Miscellaneous

Why data culture matters

Stephen Downes' OLDaily - Tue, 10/09/2018 - 14:23

Alejandro Díaz, Kayvaun Rowshankish, Tamim Saleh, McKinsey Quarterly, Oct 22, 2018

One of the topics we cover in E-Learning 3.0 us the transition from document-based culture to data-based culture. This article explores that transition. It identifies "seven of the most prominent takeaways from conversations we’ve had with these and other executives who are at the data-culture fore." It presents data as a trool for making decisions, the democratizing effect of data, data as an element in risk management, data as an enterprise's "crown jewel" asset, and the link between data and management and talent.

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E-Learning 3.0 Outline and Synopsis

Stephen Downes' OLDaily - Mon, 10/08/2018 - 23:08

Stephen Downes, mooc.ca, Oct 22, 2018

We're just in the process of the pre-launch week for E-Learning 3.0, the newest MOOC we are offering on the mooc.ca website. For now, you can read the course outline and synopsis, a fairly detailed description of the sort of things we'll be looking at over the next ten weeks. In a few days I'll post signup-forms so you can subscribe to the email newsletter and submit your blogs for inclusion (note, you do not need to register to enjoy this course). You can also read it as a single article.

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This proposed treaty on copyright exceptions should matter to the Open Education community

Stephen Downes' OLDaily - Mon, 10/08/2018 - 23:07

Creative Commons, Oct 22, 2018

Creative Commons has thrown its support behind a Civil Society proposed treaty on copyright exceptions for educational and research activities. They argue, " Having clear international norms for exceptions to copyright for education allow OER authors and users to more confidently incorporate third-party materials for reference and illustration of OER content." The danger of such exceptions is that "educational uses" have historically been defined in terms of educational institutions, and not personal learning. The proposed treaty (Article 5) would exempt uses related to teaching, learning, creating educational materials, and research. The protections under 'learning activities' might be sufficient. But the danger is that this section would simply be dropped from the treaty, essentially cementing the exception as a commercial right and not a personal imperative.

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iFixit confirms you can still repair your own iMac Pro or MacBook Pro

Stephen Downes' OLDaily - Mon, 10/08/2018 - 23:02

Richard Lawler, Engadget, Oct 22, 2018

This is an update on a story cited here last week. The website iFixit looked at the story saying you can't repair your MacBook, tried it for themselves, and found that you atually can repair your computer. " While it's possible that a future software update could change things and make it require specialized software that only official Apple Stores and authorized service centers have access to, we're not there yet." It's always best to check things out for yourself rather than just taking someone's word for it.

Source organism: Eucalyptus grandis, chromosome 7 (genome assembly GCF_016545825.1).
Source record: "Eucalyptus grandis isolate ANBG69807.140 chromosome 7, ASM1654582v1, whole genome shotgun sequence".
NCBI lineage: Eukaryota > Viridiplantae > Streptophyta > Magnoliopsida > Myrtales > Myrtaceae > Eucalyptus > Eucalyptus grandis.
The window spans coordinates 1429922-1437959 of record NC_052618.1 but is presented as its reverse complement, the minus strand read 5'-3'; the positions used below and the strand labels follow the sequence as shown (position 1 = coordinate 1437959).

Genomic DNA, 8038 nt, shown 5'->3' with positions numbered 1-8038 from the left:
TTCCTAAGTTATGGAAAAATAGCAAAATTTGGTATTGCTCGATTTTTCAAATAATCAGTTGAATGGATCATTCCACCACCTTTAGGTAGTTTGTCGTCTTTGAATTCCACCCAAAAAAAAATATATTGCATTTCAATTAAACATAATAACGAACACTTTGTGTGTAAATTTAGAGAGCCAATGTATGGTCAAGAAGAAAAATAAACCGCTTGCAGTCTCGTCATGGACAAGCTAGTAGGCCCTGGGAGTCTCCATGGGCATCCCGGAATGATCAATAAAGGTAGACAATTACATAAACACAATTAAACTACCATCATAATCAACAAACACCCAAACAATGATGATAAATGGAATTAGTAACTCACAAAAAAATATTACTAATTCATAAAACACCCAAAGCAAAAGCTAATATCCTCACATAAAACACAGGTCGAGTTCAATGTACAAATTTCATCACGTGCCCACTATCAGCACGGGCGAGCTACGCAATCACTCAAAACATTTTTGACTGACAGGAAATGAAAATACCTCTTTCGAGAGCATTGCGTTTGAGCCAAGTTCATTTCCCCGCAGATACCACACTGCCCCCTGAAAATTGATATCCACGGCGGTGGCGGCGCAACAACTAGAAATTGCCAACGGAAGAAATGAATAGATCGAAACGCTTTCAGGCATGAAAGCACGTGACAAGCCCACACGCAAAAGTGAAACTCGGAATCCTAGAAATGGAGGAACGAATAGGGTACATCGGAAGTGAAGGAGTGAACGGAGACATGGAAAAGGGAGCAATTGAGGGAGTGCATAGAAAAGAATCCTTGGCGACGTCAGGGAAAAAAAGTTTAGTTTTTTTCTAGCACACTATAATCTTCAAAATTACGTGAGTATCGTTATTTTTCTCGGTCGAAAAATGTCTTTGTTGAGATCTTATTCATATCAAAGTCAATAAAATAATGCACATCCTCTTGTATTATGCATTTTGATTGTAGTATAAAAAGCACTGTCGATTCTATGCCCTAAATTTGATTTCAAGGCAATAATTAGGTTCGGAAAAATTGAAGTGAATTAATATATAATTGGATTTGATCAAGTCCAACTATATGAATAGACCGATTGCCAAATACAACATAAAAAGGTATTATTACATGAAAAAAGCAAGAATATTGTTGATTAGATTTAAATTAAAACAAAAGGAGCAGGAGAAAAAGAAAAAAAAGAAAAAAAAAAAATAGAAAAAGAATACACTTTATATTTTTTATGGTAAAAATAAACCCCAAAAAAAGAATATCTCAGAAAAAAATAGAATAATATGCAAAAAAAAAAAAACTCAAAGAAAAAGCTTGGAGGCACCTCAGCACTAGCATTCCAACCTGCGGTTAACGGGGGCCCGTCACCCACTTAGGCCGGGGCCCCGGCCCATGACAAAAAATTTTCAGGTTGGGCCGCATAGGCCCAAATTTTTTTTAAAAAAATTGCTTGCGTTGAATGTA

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A philosopher explains how our addiction to stories keeps us from understanding history

Stephen Downes' OLDaily - Mon, 10/08/2018 - 22:57

Angela Chen, The Verge, Oct 22, 2018

I hear a lot of educators talk about how stories are essential to learning, but I'm not sure I agree, and it's not clear they help. Indeed, according to this article, our preference for stories might be misleading us. "These historical narratives seduce you into thinking you really understand what’s going on and why things happened, but most of it is guessing people’s motives and their inner thoughts. It allays your curiosity, and you’re satisfied psychologically by the narrative, and it connects the dots so you feel you’re in the shoes of the person whose narrative is being recorded. It has seduced you into a false account, and now you think you understand." Real explanations "involve models and hypotheses that are familiar in structure to the kind that convey explanation in the natural sciences."

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For Some Scholars, a Full Professorship Calls for ‘a Lot of Paperwork’ That ‘Doesn’t Mean Anything’

Stephen Downes' OLDaily - Mon, 10/08/2018 - 22:46

Audrey Williams June, Chronicle of Higher Education, Oct 22, 2018

A lot has been said about the fact that Canadian Nobel prize winner Donna Strickland was only an associate professor - not a full professor - at Waterloo. It's just a lot of paperwork for a limited benefit. As someone comments, "The raise is v v small & I could write a whole article in the time it would take to put together the promotion materials." I sympathize - I haven't put in for a promotion at NRC for, I don't know, a decade? and so never advanced to 'Principal Researcher'. It's backward, in m view; promotions should be given, not sought for. I think it's more telling, actually, that her Wikipedia page was deleted despite her obvious qualifications, even well before the Nobel prize. It's a sad commentary not only on how society regards women, but also on how it regards scientists.

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Why a Web of Connections—Not a Single Relationship—Should Surround Students

Stephen Downes' OLDaily - Mon, 10/08/2018 - 22:39

Julia Freeland Fisher, EdSurge, Oct 22, 2018

After the obligatory opening paragraphs offering a paean to teachers, this article cites to research that "points to relationships more broadly as core determinants of students’ chances of getting by and getting ahead. Research from an array of youth development and social capital scholars is clear: students will most benefit from a web of adults supporting their healthy development, academic success and access to opportunity." One study mentiones is the Search Institute’s work on what they call developmental relationships. Another notes that "74 percent of those who choose a career path immediately after high school secure their job through a connection they made as part of their internship." Yes, connections matter. Who knew/